This final verdict was welcomed both by the world leaders and the war survivors who lost their loved ones.
Survivors of Srebrenica and the hardships they face
In addition to the murder of nearly ten thousand innocent people, over 20,000 women and children were forcibly expelled from their homes.
The women who lost the male members of their families in the massacre are still tearful and face difficulties.
Families did not hear anything about the victims of the genocide for 10 years. Suddenly in 2005, they were informed that the bones of their family members were found. They heard that some belongings of the victims, a watch, a shirt, or a shoe were also determined. Despite this causing them to experience the pain all over again, it also gave them a beacon of hope to find a piece of their loved ones.
Every year on July 11, those whose identities are determined are sent to the mausoleum with a ceremony. At least, for most of them, they now have a grave to cry over. The searching for the bones of a woman’s husband, son, and brother, and finding at least a piece of them, is more of a burden than most people can bear. Even watching these families talk in the videos and learning what they went through is very heavy, and words are not enough to describe the pain of those who experienced them.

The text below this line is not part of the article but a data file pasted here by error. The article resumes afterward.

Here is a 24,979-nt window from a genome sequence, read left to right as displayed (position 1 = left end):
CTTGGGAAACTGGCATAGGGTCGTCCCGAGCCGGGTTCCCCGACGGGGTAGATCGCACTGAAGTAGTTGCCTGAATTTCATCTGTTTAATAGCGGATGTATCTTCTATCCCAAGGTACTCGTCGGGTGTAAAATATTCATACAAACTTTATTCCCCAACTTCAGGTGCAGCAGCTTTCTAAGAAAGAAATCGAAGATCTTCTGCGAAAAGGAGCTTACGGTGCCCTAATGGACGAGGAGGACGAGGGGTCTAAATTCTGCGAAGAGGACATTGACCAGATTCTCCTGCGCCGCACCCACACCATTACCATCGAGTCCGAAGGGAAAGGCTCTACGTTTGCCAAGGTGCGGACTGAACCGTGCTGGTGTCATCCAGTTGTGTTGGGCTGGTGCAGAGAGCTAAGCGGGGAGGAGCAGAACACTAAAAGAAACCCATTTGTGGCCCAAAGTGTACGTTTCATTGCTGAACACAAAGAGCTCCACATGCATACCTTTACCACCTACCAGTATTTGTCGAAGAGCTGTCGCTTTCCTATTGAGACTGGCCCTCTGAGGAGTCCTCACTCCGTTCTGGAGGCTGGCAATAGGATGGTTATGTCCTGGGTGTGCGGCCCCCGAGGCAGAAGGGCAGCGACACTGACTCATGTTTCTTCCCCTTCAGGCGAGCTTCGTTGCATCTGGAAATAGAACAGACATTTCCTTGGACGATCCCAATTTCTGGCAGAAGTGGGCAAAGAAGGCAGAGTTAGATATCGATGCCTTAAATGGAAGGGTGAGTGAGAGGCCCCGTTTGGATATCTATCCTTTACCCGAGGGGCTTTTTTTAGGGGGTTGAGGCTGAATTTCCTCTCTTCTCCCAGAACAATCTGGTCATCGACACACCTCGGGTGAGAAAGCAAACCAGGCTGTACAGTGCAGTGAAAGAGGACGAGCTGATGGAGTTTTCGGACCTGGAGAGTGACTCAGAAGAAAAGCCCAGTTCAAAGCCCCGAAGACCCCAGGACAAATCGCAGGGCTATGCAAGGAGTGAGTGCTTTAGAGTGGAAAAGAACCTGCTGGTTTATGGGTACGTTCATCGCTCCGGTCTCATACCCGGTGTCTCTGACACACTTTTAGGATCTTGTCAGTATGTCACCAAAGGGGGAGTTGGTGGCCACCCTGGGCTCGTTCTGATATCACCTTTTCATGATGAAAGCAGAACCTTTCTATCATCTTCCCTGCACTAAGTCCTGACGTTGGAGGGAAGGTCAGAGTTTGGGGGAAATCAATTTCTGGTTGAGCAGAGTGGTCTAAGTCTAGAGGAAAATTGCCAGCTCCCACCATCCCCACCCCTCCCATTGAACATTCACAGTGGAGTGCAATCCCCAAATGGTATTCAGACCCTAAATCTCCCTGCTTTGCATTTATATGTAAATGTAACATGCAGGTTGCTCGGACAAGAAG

In addition to all these, this identification process progresses very slowly according to Nura Begovic, a member of the Women of Srebrenica Association. Speeding up this process may alleviate their suffering a little. International organizations should help in this regard.
One of the most painful aspects of the process is that many mothers die before they even reach the bones of their children. Currently, there are over 1,000 victims who could not be found because they could not be identified.
What the families who survived such a tragedy want is just a piece of bone of their losses and the criminals get the punishment they deserve because the victims were innocent men and boys over 11 years old.
What the world should do
· Genocide should be recognized and denial of it should be considered a crime.
· Families who lost their loved ones should be made easy to find their family members’ bones to at least alleviate their pain.
· Most importantly, we should never forget this genocide and we should not make it forgotten. It was done against innocent people and it was done only because of their religious identities.
· We should keep this atrocity in our minds and raise awareness about it in the international arena. We should show every effort we can to this end.
· A human being is a human being in the first place and should be treated as a human being, no matter what religion or ethnicity he/she belongs to.
All our prayers are for the victims of Srebrenica and their families. This is the shame of the entire world and should never happen again. We will let the entire world know that this massacre is a genocide.
*Ece Uyguç is an economist, a certified English-Turkish translator and an opinion writer. Currently studying international relations.
This article was published at Medium.com, and republished with permission.